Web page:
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Should I write unit test for all nested methods or if writing one test for caller is enough?

For instance:

void Main()
{
    var x = new A().AFoo();
}

public class A
{
    public int AFoo()
    {        
        // some logic
        var x = new B().BFoo();

        // might have some logic

        return x;
    }
}

public class B
{
    public int BFoo()
    {
        // some logic
        return ???;
    }
}

Is that sufficient to write unit test for Main() method or I need to write tests for Main, A.AFoo(), B.BFoo() methods? How deep should I go?

Thanks in advance.

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3 Answers 3

up vote 2 down vote accepted

Unit tests are supposed to work on units, in the case of OOP the units are classes and the methods of the classes. That means that you should write a separate test class for each class under consideration, and at least one testing method for each method provided in the class. What is more, it is important to isolate the classes as much as possible so that a bug in class B does not cause a failure on class A. This is why Inversion of Control (Dependency Injection) is so useful, because if you can inject the instance of class B into the instance of class A, you can change B to be just a Mock object.

One of the reasons we write unit tests is to explain, in code, exactly how the methods of each class are expected to behave under all conditions, including and especially edge cases. It is hard to detail the expected behaviour of class B by writing tests on the main method.

I would recommend reading some material online explaining test driven development and how to mock objects, and perhaps use some of the excellent mocking libraries that exist such as JMock. See this question for more links.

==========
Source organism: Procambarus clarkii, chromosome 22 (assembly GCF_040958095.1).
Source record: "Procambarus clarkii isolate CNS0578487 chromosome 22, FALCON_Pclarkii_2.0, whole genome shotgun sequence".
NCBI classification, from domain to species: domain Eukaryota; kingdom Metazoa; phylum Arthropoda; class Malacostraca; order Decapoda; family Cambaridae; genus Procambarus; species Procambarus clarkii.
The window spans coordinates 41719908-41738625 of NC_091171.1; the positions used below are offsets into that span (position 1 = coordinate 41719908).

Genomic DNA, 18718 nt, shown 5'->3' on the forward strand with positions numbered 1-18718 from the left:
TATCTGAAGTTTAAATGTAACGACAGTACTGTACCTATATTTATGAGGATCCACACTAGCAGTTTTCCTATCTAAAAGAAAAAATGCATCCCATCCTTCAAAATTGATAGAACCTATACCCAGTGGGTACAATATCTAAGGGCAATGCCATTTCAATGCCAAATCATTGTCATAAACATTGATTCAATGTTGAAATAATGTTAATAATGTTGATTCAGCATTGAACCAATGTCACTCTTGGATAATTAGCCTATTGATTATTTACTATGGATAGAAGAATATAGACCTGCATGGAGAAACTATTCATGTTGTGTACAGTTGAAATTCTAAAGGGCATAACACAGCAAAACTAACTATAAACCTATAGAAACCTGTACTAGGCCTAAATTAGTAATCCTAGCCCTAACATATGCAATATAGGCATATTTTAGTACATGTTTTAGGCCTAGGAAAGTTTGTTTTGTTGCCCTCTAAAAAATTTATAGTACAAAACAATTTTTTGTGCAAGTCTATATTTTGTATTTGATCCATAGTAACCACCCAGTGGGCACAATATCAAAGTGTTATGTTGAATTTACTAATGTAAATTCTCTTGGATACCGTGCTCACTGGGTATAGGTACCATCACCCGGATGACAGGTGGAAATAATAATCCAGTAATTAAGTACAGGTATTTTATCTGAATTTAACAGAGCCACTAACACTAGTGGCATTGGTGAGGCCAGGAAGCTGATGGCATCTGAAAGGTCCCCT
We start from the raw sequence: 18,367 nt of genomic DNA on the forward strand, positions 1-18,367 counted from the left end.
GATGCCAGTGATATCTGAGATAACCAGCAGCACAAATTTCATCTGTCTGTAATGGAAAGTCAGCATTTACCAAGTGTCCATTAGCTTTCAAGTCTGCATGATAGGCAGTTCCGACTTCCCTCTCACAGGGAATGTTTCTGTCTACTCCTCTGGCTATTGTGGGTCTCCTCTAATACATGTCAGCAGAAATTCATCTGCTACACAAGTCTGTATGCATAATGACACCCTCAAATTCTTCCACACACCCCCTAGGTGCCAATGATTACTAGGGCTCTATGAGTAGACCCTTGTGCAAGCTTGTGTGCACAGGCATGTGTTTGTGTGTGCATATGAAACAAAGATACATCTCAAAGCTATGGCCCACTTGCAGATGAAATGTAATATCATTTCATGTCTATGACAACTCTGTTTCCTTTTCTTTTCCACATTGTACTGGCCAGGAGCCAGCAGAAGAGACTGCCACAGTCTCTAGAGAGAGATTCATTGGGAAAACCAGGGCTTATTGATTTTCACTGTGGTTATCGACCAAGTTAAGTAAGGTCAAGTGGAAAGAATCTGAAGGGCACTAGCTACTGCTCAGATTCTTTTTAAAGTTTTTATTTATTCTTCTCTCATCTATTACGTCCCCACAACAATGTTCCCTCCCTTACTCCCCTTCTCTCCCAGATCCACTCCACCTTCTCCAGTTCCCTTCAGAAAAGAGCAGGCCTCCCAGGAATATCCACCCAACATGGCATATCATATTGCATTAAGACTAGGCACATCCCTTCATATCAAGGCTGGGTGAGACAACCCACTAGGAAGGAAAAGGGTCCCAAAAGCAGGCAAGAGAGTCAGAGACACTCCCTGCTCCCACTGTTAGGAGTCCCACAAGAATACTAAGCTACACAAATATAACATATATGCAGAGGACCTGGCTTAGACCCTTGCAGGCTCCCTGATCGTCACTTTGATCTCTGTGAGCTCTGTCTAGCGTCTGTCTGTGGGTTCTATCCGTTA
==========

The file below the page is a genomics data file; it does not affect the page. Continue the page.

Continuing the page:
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A testing purist would say that you need to create unit tests for classes A and B.

Each class should have all methods tested. If a method can do more than one thing (if you have an if statement, for example), then you should have a test for each path. If the tests are getting too complicated, it's probably a good idea to refactor the code to make the tests simpler.

Note as it stands right now, its hard to test A in isolation because it depends on B. If B is simple, as it is right now, it's probably ok. You might want to name your tests for A integration tests because technically they test both A and B together. Another option would be to have the method AFoo accept as a parameter the instance of B on which it operates. That way you could mock an instance of B and have a true unit test.

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Thanks for reply. I agree that all if needs to be tested and all methods needs to be tested, but I found some cases where one method (Main) calls another method and testing Main with all scenarios, then I repeat all those scenarios in class A.AFoo and then same scenarios in class B.BFoo. –  Vlad Bezden Oct 13 '11 at 19:05
1  
@vlad, every class should have its own tests. –  hvgotcodes Oct 13 '11 at 19:08
1  
@hvgotcodes - I'd correct that a bit. Every '''public''' type should have its own tests. –  Gishu Oct 14 '11 at 5:45

Unit tests should help you to reduce your debugging effort. So when you just write unit tests for AFoo and none for BFoo, and one of your test fails, you probably won't know if the problem is part of class A or class B. Writing tests for BFoo too will help you to isolate the error in smaller amount of time.

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